Leveraging scale, realizing the benefits of operating leverage, especially as we've highlighted in public fixed income. But also expanding our global footprint. We are getting mandates from around the world. We are receiving recognition as an asset manager in publications in Europe, for example, and in publications in Asia, for example. So the global footprint story really is working. I think the PGIM brand has been very helpful to us in that regard.

And then, diversification with respect to products and capabilities. We've talked about strategy initiatives and I've highlighted PGIM over and over as a great story over the past five or six years that relates strategy execution and results and so those flows do tie back to exacting the things that are listed under priorities to grow. I comment finally, on the lower right-hand side of this, our overall fee rate is holding up very well in PGIM. And we've talked about the mix changes that are helping to offset some of the dynamics of product changes within asset management. And those mix changes continue to serve us well.

Turning to the next slide that's on retirement. The big story here, I think, is probably across the board flows. You see on the bottom institutional investment product flows and full-service net flows in institutional investment products. We did about $1 billion of PRT deals in the second quarter. John mentioned a big deal that's been done since then. And we did about $2.4 billion in two jumbo longevity swaps during the quarter. So we continue to see robust business flows on the institutional side.

On the full-service side, in the first half of the year, we had $16 billion in sales and deposits and that resulted in the $3 billion net positive full-service flow for the first half of the year. On the point I made earlier about differentiated value proposition, I would highlight the first bullet under key priorities to grow, which is the potential impact on our retirement businesses, especially full service, of the thing that we're doing in financial wellness and how important that can be as part of our value proposition to clients. And as I said, it's not just a theoretical aspiration, it's happening. We see business coming in because of what we can do in the wellness arena.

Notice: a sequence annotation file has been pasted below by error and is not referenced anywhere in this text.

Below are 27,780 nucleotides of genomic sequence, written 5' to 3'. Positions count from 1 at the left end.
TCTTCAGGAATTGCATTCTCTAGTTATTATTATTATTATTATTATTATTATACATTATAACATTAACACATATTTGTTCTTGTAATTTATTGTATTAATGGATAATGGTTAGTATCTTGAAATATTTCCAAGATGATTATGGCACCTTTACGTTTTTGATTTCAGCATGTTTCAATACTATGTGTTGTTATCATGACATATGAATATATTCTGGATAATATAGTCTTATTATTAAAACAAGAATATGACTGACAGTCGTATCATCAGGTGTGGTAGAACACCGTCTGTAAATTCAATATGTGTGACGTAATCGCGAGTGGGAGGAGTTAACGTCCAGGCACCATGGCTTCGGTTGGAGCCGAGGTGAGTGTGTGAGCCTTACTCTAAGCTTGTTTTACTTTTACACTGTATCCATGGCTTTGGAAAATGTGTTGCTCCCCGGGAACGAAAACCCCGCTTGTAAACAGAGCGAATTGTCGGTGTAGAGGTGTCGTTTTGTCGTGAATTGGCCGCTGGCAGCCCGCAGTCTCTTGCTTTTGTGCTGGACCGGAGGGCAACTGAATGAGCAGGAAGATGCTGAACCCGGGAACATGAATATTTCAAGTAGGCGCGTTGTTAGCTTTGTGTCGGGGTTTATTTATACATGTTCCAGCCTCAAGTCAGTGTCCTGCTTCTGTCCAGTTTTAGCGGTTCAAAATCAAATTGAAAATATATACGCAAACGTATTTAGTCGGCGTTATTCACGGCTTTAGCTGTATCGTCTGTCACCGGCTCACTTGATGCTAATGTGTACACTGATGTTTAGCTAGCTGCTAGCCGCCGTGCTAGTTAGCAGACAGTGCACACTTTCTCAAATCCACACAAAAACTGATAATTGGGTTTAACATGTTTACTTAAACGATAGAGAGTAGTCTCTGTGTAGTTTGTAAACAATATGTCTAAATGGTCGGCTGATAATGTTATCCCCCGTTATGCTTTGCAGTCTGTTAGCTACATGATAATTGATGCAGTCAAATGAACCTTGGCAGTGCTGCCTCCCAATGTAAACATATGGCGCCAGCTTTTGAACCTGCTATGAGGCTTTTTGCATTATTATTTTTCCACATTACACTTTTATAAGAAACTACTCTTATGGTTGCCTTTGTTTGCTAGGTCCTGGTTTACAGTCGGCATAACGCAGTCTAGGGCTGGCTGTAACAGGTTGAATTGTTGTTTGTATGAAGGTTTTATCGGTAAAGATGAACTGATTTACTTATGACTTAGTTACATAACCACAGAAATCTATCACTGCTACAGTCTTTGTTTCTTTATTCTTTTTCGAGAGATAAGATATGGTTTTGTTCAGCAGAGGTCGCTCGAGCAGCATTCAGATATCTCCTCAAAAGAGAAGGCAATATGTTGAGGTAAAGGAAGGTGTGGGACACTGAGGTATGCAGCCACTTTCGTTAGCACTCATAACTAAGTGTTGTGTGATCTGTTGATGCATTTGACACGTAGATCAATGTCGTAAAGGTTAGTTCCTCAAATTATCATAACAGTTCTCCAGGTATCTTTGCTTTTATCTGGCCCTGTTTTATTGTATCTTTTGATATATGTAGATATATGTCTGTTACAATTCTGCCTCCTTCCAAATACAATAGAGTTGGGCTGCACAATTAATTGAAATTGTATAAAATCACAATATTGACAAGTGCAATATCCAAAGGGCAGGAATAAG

Turning to the next slide group insurance. I guess the highlight here is to tie again back to the idea that our value proposition is resonating. We're closing, as John's slide mentioned, marquee business, not just on the basis of price but on the basis of the wellness proposition and other dimensions of service. Under key priorities here, we mentioned financial wellness again, but the third bullet also mentions improved organizational and process efficiencies.

And we're doing things there that are impacting our customer experience and impacting our value propositions and these things are paying off. The way in which we're approaching customers goes beyond the inclusion of the wellness initiative in our overall package to some specific aspects of how we deal with and how we treat clients. How we service customers, both at the individual level as beneficiaries, for example, but also at the institutional level as group insurance clients.

Turning to the next slide individual annuities. I want to highlight three things. On the bottom left, you see that sales are growing. And what I would say about sales is that they're growing, they're well diversified, and we're selling at prices that are achieving or exceeding our target returns. So it's a good, solid, attractive sales picture reflecting efforts we've made in the product arena but also reflecting our pricing discipline with respect to meeting profit targets.

The second thing I want to highlight is on the bottom right and that is the flow of dividends from our annuity business 2PFI. We have promised you as we structured and talked about the potential in this business that we would generate healthy cash flows from our variable annuity business to the parent. And we are realizing that as you see in that slide.